Could being more knowledgeable about finances help to keep you out of the hospital? Older adults with higher financial literacy are at lower risk of being hospitalized, reports a study in the July issue of Medical Care. The journal is published in the Lippincott portfolio by Wolters Kluwer.
A new study published in Wilderness & Environmental Medicine confirms that helmets are generally effective in protecting skiers and snowboarders from head injuries, but questions their effect in reducing traumatic brain injury, especially concussion.
A recent study published in American Psychiatric Association's Psychiatric Services journal found previous research on youth hospitalizations associated with behavioral and mental disorders failed to adequately consider children exhibiting suicidality or self-harm.
Researchers at King's College London have shown that rats with spinal cord injuries can re-learn skilled hand movements after being treated with a gene therapy that could be switched on and off using a common antibiotic.
Emergency departments are strained by physician shortages, predominantly in rural areas, according to 'State of the National Emergency Department Workforce: Who Provides Care Where?,' a new study in Annals of Emergency Medicine.
The odds of being a frequent user of California's emergency departments dropped in the two years following the implementation of major provisions of the Affordable Care Act (ACA) in January 2014, according to a new study led by UC San Francisco.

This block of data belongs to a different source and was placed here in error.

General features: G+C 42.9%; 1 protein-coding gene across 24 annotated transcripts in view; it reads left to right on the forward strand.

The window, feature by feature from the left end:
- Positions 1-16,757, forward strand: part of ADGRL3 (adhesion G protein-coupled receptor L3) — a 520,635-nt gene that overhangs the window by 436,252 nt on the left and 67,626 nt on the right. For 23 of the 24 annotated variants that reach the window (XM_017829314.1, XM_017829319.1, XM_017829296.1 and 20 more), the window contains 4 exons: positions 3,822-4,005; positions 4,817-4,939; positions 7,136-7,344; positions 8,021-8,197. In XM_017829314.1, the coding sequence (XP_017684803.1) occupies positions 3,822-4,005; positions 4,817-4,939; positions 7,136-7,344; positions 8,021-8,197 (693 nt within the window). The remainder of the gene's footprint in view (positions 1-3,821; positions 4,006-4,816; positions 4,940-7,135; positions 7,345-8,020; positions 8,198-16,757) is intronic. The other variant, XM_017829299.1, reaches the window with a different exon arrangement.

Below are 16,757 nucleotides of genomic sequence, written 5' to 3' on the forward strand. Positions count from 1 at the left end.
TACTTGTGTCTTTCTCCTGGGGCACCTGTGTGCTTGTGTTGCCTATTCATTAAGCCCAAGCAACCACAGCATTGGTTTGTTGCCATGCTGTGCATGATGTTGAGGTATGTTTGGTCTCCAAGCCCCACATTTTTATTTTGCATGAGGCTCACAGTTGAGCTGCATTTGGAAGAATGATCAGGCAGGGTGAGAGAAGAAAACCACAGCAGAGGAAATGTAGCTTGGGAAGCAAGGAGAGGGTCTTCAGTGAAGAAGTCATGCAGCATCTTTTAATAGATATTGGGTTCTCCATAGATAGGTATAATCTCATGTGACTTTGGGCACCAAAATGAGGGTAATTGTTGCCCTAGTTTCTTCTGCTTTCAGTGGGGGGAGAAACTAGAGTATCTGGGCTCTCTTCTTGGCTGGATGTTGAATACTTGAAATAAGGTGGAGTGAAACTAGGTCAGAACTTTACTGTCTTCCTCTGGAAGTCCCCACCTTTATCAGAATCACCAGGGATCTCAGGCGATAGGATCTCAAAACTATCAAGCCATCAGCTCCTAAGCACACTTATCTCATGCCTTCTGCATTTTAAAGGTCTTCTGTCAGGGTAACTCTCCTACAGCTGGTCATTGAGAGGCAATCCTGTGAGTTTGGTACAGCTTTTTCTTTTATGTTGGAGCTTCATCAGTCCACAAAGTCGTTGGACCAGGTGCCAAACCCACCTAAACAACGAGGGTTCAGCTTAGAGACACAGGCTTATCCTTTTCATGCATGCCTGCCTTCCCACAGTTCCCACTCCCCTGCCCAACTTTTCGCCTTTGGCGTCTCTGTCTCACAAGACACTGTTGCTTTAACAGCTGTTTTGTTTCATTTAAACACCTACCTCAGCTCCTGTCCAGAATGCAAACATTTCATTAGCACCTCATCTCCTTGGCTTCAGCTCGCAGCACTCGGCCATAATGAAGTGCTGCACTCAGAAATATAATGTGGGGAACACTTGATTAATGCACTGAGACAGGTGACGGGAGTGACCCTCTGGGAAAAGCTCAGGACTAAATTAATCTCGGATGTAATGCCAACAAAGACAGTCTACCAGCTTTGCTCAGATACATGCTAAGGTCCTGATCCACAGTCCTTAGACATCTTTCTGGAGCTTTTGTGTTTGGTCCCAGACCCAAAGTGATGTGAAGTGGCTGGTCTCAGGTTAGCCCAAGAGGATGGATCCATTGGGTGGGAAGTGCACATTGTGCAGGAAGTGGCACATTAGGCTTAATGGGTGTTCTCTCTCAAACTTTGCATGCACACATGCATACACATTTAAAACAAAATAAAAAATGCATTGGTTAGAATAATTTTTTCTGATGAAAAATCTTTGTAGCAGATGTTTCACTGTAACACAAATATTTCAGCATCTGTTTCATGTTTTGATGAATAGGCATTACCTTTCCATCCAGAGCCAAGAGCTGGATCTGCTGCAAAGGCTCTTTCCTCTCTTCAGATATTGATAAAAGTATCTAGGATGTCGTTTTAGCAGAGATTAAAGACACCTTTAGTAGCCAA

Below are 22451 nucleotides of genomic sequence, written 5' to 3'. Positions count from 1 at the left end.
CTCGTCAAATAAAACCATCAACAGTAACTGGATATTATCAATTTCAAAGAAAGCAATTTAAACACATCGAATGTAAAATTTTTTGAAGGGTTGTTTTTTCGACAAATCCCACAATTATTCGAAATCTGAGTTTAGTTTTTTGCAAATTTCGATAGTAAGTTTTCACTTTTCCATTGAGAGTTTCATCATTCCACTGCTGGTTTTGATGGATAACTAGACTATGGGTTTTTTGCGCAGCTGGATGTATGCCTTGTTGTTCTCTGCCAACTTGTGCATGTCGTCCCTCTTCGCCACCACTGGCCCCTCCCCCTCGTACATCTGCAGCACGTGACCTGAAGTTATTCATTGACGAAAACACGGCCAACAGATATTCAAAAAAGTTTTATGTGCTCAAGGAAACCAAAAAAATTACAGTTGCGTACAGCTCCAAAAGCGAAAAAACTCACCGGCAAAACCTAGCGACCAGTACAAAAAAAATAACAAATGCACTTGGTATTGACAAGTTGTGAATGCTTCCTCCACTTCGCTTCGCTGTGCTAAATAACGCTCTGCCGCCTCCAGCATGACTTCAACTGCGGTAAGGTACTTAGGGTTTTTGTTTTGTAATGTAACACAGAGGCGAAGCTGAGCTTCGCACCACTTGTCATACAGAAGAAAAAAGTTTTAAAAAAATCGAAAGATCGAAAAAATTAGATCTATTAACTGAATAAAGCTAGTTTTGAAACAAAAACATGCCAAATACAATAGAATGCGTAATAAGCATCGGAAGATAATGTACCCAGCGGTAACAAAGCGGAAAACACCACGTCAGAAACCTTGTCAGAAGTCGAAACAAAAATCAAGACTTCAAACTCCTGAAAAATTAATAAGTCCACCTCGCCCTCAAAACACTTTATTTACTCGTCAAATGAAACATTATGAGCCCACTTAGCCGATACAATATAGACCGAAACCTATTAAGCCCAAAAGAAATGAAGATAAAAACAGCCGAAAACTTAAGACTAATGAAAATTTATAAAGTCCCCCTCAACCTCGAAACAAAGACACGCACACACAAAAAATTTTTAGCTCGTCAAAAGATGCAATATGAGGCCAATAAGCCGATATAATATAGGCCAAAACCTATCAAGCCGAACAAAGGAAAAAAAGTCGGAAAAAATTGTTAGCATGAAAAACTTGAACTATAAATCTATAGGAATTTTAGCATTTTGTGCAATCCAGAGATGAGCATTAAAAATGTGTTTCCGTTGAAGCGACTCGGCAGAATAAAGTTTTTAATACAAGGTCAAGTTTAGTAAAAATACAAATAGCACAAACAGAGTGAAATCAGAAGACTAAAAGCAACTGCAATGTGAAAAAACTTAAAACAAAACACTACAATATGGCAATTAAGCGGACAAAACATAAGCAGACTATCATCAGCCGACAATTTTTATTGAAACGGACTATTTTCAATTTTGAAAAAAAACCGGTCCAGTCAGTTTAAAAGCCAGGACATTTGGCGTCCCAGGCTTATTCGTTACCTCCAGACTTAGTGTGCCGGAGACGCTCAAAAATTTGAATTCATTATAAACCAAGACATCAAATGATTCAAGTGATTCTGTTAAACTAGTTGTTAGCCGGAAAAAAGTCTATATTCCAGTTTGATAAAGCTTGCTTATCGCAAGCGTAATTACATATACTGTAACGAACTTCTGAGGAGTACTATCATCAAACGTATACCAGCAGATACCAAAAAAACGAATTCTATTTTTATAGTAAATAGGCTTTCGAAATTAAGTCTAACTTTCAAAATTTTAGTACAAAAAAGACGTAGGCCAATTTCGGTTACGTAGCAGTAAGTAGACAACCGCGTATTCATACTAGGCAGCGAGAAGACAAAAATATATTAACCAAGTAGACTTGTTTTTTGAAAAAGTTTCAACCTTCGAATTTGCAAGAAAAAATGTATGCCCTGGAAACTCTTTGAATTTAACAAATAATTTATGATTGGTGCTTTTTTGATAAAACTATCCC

A new study of open leg fractures suggests there is no difference to patient recovery whether high-tech negative pressure wound therapy devices are used, compared to standard dressings.
Researchers have devised a safe and effective way to deliver therapeutic molecules to the cervical spinal cord after injury in female rats. Reported in JNeurosci and, this clinically-relevant approach could help to repair the neural connections that control breathing in spinal cord injury (SCI) patients.
When trauma spills the contents of our cell powerhouses, it can evoke a potentially deadly immune response much like a severe bacterial infection.
A team of ear, nose, and throat (ENT) specialists has demonstrated that eating honey after swallowing a button battery has the potential to reduce serious injuries in small children.